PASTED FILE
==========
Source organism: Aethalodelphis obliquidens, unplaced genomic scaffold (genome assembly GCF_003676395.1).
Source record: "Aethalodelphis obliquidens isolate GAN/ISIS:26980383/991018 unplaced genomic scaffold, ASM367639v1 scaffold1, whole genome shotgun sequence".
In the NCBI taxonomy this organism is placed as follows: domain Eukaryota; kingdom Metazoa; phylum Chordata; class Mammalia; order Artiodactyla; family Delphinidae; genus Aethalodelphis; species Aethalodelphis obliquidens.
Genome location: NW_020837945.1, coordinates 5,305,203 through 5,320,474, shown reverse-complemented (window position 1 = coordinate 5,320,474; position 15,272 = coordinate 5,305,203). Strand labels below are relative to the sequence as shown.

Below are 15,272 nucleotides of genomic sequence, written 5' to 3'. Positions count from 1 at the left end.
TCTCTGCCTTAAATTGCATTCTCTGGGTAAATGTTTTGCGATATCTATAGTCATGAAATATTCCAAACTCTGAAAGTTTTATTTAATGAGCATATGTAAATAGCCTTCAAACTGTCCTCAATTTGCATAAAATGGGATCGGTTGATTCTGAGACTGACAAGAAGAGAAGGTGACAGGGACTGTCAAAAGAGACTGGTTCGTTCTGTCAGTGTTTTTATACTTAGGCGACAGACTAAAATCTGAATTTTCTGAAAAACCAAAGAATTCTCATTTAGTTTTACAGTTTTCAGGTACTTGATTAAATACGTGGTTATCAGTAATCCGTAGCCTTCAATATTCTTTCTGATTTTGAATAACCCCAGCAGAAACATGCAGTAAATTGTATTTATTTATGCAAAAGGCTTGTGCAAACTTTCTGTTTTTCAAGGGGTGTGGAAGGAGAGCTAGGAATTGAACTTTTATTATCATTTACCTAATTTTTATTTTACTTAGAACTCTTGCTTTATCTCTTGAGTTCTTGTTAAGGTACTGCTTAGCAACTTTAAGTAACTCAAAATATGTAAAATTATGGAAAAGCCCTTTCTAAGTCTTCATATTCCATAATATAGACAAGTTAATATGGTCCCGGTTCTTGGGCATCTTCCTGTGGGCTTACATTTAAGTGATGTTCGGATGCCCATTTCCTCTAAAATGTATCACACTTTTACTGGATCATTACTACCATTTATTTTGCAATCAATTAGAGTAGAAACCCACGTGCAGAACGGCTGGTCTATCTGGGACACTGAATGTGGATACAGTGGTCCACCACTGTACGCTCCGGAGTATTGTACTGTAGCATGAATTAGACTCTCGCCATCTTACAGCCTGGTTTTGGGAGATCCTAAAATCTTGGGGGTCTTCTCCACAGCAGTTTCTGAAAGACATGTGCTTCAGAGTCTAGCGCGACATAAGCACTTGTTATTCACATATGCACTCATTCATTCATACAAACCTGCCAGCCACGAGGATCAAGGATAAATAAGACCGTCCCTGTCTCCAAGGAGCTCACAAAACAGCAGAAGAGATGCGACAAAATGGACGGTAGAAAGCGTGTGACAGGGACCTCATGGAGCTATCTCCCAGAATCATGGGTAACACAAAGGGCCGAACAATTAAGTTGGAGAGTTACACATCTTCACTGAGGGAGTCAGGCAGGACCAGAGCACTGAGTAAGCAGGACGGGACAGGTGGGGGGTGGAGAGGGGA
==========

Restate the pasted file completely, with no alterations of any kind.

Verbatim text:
Source organism: Aethalodelphis obliquidens, unplaced genomic scaffold (genome assembly GCF_003676395.1).
Source record: "Aethalodelphis obliquidens isolate GAN/ISIS:26980383/991018 unplaced genomic scaffold, ASM367639v1 scaffold1, whole genome shotgun sequence".
In the NCBI taxonomy this organism is placed as follows: domain Eukaryota; kingdom Metazoa; phylum Chordata; class Mammalia; order Artiodactyla; family Delphinidae; genus Aethalodelphis; species Aethalodelphis obliquidens.
Genome location: NW_020837945.1, coordinates 5,305,203 through 5,320,474, shown reverse-complemented (window position 1 = coordinate 5,320,474; position 15,272 = coordinate 5,305,203). Strand labels below are relative to the sequence as shown.

Below are 15,272 nucleotides of genomic sequence, written 5' to 3'. Positions count from 1 at the left end.
TCTCTGCCTTAAATTGCATTCTCTGGGTAAATGTTTTGCGATATCTATAGTCATGAAATATTCCAAACTCTGAAAGTTTTATTTAATGAGCATATGTAAATAGCCTTCAAACTGTCCTCAATTTGCATAAAATGGGATCGGTTGATTCTGAGACTGACAAGAAGAGAAGGTGACAGGGACTGTCAAAAGAGACTGGTTCGTTCTGTCAGTGTTTTTATACTTAGGCGACAGACTAAAATCTGAATTTTCTGAAAAACCAAAGAATTCTCATTTAGTTTTACAGTTTTCAGGTACTTGATTAAATACGTGGTTATCAGTAATCCGTAGCCTTCAATATTCTTTCTGATTTTGAATAACCCCAGCAGAAACATGCAGTAAATTGTATTTATTTATGCAAAAGGCTTGTGCAAACTTTCTGTTTTTCAAGGGGTGTGGAAGGAGAGCTAGGAATTGAACTTTTATTATCATTTACCTAATTTTTATTTTACTTAGAACTCTTGCTTTATCTCTTGAGTTCTTGTTAAGGTACTGCTTAGCAACTTTAAGTAACTCAAAATATGTAAAATTATGGAAAAGCCCTTTCTAAGTCTTCATATTCCATAATATAGACAAGTTAATATGGTCCCGGTTCTTGGGCATCTTCCTGTGGGCTTACATTTAAGTGATGTTCGGATGCCCATTTCCTCTAAAATGTATCACACTTTTACTGGATCATTACTACCATTTATTTTGCAATCAATTAGAGTAGAAACCCACGTGCAGAACGGCTGGTCTATCTGGGACACTGAATGTGGATACAGTGGTCCACCACTGTACGCTCCGGAGTATTGTACTGTAGCATGAATTAGACTCTCGCCATCTTACAGCCTGGTTTTGGGAGATCCTAAAATCTTGGGGGTCTTCTCCACAGCAGTTTCTGAAAGACATGTGCTTCAGAGTCTAGCGCGACATAAGCACTTGTTATTCACATATGCACTCATTCATTCATACAAACCTGCCAGCCACGAGGATCAAGGATAAATAAGACCGTCCCTGTCTCCAAGGAGCTCACAAAACAGCAGAAGAGATGCGACAAAATGGACGGTAGAAAGCGTGTGACAGGGACCTCATGGAGCTATCTCCCAGAATCATGGGTAACACAAAGGGCCGAACAATTAAGTTGGAGAGTTACACATCTTCACTGAGGGAGTCAGGCAGGACCAGAGCACTGAGTAAGCAGGACGGGACAGGTGGGGGGTGGAGAGGGGA